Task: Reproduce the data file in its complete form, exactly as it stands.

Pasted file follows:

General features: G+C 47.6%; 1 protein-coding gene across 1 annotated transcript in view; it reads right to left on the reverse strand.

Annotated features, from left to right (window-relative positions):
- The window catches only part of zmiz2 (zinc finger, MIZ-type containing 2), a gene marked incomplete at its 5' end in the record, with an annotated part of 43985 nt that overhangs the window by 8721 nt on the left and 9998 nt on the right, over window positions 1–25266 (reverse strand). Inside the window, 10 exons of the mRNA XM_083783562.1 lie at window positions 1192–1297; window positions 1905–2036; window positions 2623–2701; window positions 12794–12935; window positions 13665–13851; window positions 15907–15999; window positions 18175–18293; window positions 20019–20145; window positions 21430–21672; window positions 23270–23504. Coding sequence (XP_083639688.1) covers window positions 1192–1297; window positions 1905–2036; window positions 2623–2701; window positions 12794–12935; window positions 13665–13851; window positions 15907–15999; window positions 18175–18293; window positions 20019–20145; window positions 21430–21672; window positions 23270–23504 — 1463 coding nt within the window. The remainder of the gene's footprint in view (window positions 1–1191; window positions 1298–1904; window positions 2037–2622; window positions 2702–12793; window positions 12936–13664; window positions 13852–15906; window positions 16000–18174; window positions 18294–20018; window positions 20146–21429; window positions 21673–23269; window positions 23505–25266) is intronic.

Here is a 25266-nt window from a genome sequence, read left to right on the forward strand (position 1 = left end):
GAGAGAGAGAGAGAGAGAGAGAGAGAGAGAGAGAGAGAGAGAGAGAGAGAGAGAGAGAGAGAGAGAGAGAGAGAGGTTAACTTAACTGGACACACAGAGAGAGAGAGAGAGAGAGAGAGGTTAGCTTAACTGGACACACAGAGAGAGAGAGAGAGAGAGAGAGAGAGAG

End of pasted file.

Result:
General features: G+C 47.6%; 1 protein-coding gene across 1 annotated transcript in view; it reads right to left on the reverse strand.

Annotated features, from left to right (window-relative positions):
- The window catches only part of zmiz2 (zinc finger, MIZ-type containing 2), a gene marked incomplete at its 5' end in the record, with an annotated part of 43985 nt that overhangs the window by 8721 nt on the left and 9998 nt on the right, over window positions 1–25266 (reverse strand). Inside the window, 10 exons of the mRNA XM_083783562.1 lie at window positions 1192–1297; window positions 1905–2036; window positions 2623–2701; window positions 12794–12935; window positions 13665–13851; window positions 15907–15999; window positions 18175–18293; window positions 20019–20145; window positions 21430–21672; window positions 23270–23504. Coding sequence (XP_083639688.1) covers window positions 1192–1297; window positions 1905–2036; window positions 2623–2701; window positions 12794–12935; window positions 13665–13851; window positions 15907–15999; window positions 18175–18293; window positions 20019–20145; window positions 21430–21672; window positions 23270–23504 — 1463 coding nt within the window. The remainder of the gene's footprint in view (window positions 1–1191; window positions 1298–1904; window positions 2037–2622; window positions 2702–12793; window positions 12936–13664; window positions 13852–15906; window positions 16000–18174; window positions 18294–20018; window positions 20146–21429; window positions 21673–23269; window positions 23505–25266) is intronic.

Here is a 25266-nt window from a genome sequence, read left to right on the forward strand (position 1 = left end):
GAGAGAGAGAGAGAGAGAGAGAGAGAGAGAGAGAGAGAGAGAGAGAGAGAGAGAGAGAGAGAGAGAGAGAGAGAGGTTAACTTAACTGGACACACAGAGAGAGAGAGAGAGAGAGAGAGGTTAGCTTAACTGGACACACAGAGAGAGAGAGAGAGAGAGAGAGAGAGAG